sidiospores are ejected above the soil surface
or hyphae grow upward on the plant. When
either of these situations occur during warm
temperatures with high humidities, infection
structures are formed, foliar plant tissues are
penetrated, and disease occurs.
Rhizoctonia causes different types of
symptoms in plant parts above the soil surface.
These symptoms may be classified into four cat-
egories: leaf spots, blights, lower stem rots, and
fruit rots. These diseases are commonly
misidentified in the field because of the mis-
conception that Rhizoctonia is limited to the
infection of plant parts in the soil. Also, Rhizoc-
tonia-induced diseases on aboveground plant
parts sometimes appear similar to other dis-
a disease called soil rot (Figs. 15 and 16). Where
Rhizoctonia causes an aerial blight, the fruit
becomes greasy (Fig. 8) and seed is reduced in
size, rotted, or not produced.
Sometimes the fungus, Pythium sp.
causes fruit rots that initially appear similar to
rots caused by Rhizoctonia. As the disease
progresses, however, Pythium-induced dis-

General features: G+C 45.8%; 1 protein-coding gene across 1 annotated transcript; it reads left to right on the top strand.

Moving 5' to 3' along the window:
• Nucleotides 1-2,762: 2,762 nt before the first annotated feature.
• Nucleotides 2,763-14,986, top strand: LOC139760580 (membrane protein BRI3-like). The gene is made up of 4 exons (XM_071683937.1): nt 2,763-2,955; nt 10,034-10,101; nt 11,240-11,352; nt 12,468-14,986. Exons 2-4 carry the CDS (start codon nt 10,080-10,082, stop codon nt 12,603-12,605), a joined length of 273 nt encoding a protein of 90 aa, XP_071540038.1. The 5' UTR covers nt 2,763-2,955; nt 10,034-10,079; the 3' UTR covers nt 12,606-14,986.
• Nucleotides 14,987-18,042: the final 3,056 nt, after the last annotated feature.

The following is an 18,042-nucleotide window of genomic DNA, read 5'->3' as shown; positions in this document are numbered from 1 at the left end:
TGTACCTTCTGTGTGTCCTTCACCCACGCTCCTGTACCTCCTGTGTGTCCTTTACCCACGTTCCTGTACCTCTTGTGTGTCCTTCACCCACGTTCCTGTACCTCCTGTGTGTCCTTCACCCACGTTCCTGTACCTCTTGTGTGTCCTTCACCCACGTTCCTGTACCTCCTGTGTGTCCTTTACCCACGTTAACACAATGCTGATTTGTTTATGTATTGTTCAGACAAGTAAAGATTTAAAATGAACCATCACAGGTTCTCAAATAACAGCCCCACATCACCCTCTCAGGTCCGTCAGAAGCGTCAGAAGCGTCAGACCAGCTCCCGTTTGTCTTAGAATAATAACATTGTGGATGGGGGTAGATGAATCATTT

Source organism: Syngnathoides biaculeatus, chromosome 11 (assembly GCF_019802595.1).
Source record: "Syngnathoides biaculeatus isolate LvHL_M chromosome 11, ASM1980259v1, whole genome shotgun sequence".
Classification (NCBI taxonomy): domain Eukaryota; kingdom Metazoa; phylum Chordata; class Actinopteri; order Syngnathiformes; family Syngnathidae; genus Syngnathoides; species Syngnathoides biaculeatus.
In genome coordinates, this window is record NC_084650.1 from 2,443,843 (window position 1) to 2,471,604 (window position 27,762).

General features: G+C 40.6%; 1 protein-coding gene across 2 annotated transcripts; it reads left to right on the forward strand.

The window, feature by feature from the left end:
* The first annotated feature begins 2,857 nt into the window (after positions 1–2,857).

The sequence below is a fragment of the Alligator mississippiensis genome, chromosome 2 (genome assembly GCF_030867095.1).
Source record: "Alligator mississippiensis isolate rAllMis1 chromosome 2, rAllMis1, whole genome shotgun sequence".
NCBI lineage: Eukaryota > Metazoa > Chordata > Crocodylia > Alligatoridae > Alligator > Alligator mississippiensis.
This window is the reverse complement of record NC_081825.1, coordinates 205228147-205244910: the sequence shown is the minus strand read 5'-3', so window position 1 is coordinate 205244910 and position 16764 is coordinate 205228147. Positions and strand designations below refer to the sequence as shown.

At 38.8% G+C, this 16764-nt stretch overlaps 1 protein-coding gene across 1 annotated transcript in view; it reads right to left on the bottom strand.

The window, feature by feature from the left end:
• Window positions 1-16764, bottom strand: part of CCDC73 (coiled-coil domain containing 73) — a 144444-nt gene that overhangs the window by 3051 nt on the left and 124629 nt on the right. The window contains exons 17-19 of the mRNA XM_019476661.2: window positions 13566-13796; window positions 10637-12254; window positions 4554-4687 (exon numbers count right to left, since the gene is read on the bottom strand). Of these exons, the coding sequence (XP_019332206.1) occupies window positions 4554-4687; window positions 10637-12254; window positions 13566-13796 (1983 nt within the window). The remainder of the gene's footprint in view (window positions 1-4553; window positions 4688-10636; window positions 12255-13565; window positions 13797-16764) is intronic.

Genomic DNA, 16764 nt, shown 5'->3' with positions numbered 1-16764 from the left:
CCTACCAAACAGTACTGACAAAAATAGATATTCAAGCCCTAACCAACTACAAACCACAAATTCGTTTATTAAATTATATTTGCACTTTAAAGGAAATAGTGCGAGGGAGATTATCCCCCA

eases often form large masses of pure white
hyphae (mycelia) (Fig. 17). Cucumber fruit may
be infected with both fungi.
Control of Rhizoctonia-induced diseases
in aboveground plant parts begins prior to the
planting of the crop. Avoid planting in low and
wet, or poorly drained land. The soil should
be plowed with a mold board plow to bury old
plant debris which reduces the amount of
Rhizoctonia near the soil surface where it sur-
vives best. Soil preparation should be com-
pleted 30 days prior to planting so that the ben-
eficial soil microflora have ample time to rot
old debris and become established as natural
biological controls against Rhizoctonia. Never
plant a crop into freshly tilled soil where green
plant matter has not decomposed. Diseases
caused by Rhizoctonia are commonly more se-
vere in a crop which follows legume crops such
as beans, southern peas, or soybeans. Therefore
crop rotation that excludes legumes should be
Other cultural controls include the
avoidance of deep seeding, deep transplanting,
dense planting schemes, excessive overhead ir-